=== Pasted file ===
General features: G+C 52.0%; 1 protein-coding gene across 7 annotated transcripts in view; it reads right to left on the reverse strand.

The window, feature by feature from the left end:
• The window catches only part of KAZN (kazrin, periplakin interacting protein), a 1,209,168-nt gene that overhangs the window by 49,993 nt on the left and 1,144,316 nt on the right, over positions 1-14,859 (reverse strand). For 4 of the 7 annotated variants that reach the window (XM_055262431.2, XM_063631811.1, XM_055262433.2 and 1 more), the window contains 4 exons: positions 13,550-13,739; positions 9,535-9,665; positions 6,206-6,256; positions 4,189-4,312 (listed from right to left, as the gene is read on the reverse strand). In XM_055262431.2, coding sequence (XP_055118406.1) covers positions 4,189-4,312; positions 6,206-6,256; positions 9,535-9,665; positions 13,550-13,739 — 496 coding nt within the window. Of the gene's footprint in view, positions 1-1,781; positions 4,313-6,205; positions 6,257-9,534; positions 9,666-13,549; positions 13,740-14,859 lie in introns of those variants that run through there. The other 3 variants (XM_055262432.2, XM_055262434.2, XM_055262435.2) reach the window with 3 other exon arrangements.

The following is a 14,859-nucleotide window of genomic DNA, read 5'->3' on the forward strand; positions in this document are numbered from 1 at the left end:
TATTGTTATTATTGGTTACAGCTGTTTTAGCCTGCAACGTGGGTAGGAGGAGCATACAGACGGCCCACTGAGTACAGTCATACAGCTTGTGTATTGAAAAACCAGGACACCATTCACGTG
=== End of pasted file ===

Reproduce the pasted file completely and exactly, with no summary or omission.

General features: G+C 52.0%; 1 protein-coding gene across 7 annotated transcripts in view; it reads right to left on the reverse strand.

The window, feature by feature from the left end:
• The window catches only part of KAZN (kazrin, periplakin interacting protein), a 1,209,168-nt gene that overhangs the window by 49,993 nt on the left and 1,144,316 nt on the right, over positions 1-14,859 (reverse strand). For 4 of the 7 annotated variants that reach the window (XM_055262431.2, XM_063631811.1, XM_055262433.2 and 1 more), the window contains 4 exons: positions 13,550-13,739; positions 9,535-9,665; positions 6,206-6,256; positions 4,189-4,312 (listed from right to left, as the gene is read on the reverse strand). In XM_055262431.2, coding sequence (XP_055118406.1) covers positions 4,189-4,312; positions 6,206-6,256; positions 9,535-9,665; positions 13,550-13,739 — 496 coding nt within the window. Of the gene's footprint in view, positions 1-1,781; positions 4,313-6,205; positions 6,257-9,534; positions 9,666-13,549; positions 13,740-14,859 lie in introns of those variants that run through there. The other 3 variants (XM_055262432.2, XM_055262434.2, XM_055262435.2) reach the window with 3 other exon arrangements.

The following is a 14,859-nucleotide window of genomic DNA, read 5'->3' on the forward strand; positions in this document are numbered from 1 at the left end:
TATTGTTATTATTGGTTACAGCTGTTTTAGCCTGCAACGTGGGTAGGAGGAGCATACAGACGGCCCACTGAGTACAGTCATACAGCTTGTGTATTGAAAAACCAGGACACCATTCACGTG